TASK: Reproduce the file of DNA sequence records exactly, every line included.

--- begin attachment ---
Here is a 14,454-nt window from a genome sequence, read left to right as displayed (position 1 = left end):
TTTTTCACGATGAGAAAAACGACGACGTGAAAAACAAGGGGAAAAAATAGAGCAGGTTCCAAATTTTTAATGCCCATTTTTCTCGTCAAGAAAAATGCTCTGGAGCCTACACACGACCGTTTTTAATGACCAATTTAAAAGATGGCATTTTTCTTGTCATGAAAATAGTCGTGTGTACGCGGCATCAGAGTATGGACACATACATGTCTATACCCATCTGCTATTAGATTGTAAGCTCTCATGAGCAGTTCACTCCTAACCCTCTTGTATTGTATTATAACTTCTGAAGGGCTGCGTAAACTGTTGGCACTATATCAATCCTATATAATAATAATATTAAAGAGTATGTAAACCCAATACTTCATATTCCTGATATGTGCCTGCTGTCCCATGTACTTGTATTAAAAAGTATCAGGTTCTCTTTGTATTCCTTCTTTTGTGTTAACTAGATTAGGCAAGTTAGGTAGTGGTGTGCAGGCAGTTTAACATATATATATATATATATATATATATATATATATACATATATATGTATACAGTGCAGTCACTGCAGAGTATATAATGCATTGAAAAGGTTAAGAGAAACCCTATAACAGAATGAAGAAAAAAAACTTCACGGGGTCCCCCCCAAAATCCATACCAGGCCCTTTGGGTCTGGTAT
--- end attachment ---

Here is a 14,454-nt window from a genome sequence, read left to right as displayed (position 1 = left end):
TTTTTCACGATGAGAAAAACGACGACGTGAAAAACAAGGGGAAAAAATAGAGCAGGTTCCAAATTTTTAATGCCCATTTTTCTCGTCAAGAAAAATGCTCTGGAGCCTACACACGACCGTTTTTAATGACCAATTTAAAAGATGGCATTTTTCTTGTCATGAAAATAGTCGTGTGTACGCGGCATCAGAGTATGGACACATACATGTCTATACCCATCTGCTATTAGATTGTAAGCTCTCATGAGCAGTTCACTCCTAACCCTCTTGTATTGTATTATAACTTCTGAAGGGCTGCGTAAACTGTTGGCACTATATCAATCCTATATAATAATAATATTAAAGAGTATGTAAACCCAATACTTCATATTCCTGATATGTGCCTGCTGTCCCATGTACTTGTATTAAAAAGTATCAGGTTCTCTTTGTATTCCTTCTTTTGTGTTAACTAGATTAGGCAAGTTAGGTAGTGGTGTGCAGGCAGTTTAACATATATATATATATATATATATATATATATATATACATATATATGTATACAGTGCAGTCACTGCAGAGTATATAATGCATTGAAAAGGTTAAGAGAAACCCTATAACAGAATGAAGAAAAAAAACTTCACGGGGTCCCCCCCAAAATCCATACCAGGCCCTTTGGGTCTGGTAT